“My conceptual view of beauty and harmony of place is a recollection of the profile of a diverse geography, a dense image of urban formations. Early residence in Buenos Aires and contact in Rio De Janeiro, Montevideo, and the range of vivid Latin experiences was visually instrumental. Initial education at a Montessori school within a city rich in public parks, theater, architecture, and correspondent mythologies veined with a narrative history, shaped my vision and motivations within my work to date.”9
She often worked odd jobs, mainly in catering and the food service industry. While working for Bonnie Fishman’s Patisserie on Northwestern Highway in the metro area, she badly burned her leg. When asked how it happened, she said, “I tried to iron my uniform, but I was wearing it!”
One time her father got her a job working at the Oakwood Hospital Pharmacy. He bought her a used car to get to work and she was fired after two days. “They EXPECT me to drive to work,” she said, “They EXPECT me to arrive on time. And they EXPECT me to follow orders!” She was further estranged from her family and their support was gone.10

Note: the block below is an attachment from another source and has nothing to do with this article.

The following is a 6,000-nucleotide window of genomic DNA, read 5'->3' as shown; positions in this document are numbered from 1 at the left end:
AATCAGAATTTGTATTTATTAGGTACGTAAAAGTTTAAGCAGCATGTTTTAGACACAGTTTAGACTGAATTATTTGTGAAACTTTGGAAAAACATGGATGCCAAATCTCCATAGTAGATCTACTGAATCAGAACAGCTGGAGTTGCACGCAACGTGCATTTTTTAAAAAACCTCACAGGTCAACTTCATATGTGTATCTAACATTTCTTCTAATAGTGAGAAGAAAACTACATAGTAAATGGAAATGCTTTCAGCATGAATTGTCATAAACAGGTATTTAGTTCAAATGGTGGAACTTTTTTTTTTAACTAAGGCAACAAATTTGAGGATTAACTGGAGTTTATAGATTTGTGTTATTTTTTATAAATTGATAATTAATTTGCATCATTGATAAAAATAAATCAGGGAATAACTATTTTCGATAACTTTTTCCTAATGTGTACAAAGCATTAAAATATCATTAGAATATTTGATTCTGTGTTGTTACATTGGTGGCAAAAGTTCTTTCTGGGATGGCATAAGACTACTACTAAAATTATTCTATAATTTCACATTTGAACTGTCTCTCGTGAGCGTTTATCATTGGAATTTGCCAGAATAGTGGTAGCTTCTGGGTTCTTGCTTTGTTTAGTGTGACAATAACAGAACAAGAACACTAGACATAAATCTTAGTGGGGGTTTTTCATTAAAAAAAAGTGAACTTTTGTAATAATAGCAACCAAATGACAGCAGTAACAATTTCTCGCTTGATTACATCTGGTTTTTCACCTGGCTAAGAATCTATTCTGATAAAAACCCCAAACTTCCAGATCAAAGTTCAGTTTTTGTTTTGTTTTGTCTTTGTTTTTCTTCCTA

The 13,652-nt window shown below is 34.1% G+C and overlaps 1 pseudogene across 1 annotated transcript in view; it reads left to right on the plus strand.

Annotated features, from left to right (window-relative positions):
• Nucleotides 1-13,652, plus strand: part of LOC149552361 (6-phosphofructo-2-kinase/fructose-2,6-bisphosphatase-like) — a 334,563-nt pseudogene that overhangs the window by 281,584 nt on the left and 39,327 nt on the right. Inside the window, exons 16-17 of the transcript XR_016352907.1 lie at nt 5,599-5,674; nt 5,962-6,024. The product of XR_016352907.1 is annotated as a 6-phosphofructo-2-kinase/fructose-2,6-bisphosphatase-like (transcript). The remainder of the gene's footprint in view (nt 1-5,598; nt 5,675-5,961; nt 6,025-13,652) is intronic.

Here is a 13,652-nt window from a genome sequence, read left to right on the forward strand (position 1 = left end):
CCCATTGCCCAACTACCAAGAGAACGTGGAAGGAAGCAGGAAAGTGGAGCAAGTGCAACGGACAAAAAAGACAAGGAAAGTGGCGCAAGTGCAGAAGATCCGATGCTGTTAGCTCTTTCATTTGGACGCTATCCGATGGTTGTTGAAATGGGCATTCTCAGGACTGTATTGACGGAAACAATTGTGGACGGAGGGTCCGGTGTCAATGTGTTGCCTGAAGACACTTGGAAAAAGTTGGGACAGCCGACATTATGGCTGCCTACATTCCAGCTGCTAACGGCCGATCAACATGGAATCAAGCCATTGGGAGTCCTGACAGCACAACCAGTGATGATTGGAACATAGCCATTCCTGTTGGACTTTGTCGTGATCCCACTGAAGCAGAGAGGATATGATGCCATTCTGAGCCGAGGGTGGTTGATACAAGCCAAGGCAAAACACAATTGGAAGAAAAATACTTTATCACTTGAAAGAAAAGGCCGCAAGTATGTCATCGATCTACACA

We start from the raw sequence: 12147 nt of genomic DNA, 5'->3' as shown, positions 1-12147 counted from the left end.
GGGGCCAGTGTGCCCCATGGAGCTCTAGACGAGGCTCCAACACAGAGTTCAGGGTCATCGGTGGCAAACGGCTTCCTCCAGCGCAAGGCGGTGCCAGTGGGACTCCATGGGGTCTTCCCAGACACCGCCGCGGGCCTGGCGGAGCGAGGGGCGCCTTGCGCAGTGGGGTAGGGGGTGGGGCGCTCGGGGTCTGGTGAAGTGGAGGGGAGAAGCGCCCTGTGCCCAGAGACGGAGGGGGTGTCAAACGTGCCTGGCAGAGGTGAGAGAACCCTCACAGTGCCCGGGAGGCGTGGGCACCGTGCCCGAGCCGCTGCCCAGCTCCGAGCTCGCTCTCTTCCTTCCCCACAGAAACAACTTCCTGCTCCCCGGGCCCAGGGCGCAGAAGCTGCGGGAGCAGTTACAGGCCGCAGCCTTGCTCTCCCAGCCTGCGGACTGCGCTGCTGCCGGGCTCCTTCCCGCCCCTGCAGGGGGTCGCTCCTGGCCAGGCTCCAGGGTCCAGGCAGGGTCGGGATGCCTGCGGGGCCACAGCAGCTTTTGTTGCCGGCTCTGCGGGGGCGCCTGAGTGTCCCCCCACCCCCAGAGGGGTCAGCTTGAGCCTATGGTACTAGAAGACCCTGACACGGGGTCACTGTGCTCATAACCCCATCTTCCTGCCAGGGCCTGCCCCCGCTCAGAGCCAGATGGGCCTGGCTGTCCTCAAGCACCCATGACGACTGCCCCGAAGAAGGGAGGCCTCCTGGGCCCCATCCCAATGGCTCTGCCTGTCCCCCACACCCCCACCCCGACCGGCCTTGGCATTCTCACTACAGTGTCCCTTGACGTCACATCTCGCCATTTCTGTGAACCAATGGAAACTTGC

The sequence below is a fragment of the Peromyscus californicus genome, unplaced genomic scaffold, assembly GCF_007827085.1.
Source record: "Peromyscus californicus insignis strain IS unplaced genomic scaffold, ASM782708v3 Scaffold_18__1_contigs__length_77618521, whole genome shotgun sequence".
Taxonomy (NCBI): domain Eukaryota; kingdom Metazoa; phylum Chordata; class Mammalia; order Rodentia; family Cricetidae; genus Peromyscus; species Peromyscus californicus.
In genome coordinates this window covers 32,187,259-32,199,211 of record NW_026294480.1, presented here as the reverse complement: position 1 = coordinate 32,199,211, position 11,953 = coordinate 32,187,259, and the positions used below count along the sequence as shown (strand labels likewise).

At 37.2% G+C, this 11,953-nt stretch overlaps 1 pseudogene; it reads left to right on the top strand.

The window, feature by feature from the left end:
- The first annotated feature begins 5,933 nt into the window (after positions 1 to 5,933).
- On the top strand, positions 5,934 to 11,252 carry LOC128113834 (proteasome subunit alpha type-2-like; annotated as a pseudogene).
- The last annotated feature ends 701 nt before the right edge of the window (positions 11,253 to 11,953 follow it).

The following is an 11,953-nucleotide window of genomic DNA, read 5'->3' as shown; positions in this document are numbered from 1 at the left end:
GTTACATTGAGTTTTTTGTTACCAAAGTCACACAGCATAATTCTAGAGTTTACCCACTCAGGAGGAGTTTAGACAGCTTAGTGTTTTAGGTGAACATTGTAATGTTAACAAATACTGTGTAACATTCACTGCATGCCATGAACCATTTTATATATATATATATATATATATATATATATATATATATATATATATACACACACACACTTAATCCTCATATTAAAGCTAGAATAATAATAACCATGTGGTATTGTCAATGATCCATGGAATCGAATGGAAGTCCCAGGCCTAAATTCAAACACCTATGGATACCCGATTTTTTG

Bahnmiller’s art touched on class, poverty, trauma, war, sexuality, violence, politics, urban living, history, death, Detroit, and literature. Satire is commonly used in her depictions of stagecoaches, as stand-ins for technology and nature overturning the urban world. In her last 10 years, she made variations of enigmatic self-portraits presenting both portrait and mask, abstraction and figure. These too were a kind of satire, on her personal “look” and on feminine tropes, riffing on her hero, Anna Akhmatova, who faced oppression and blight in Stalinist Russia, mirroring her own situation in Detroit.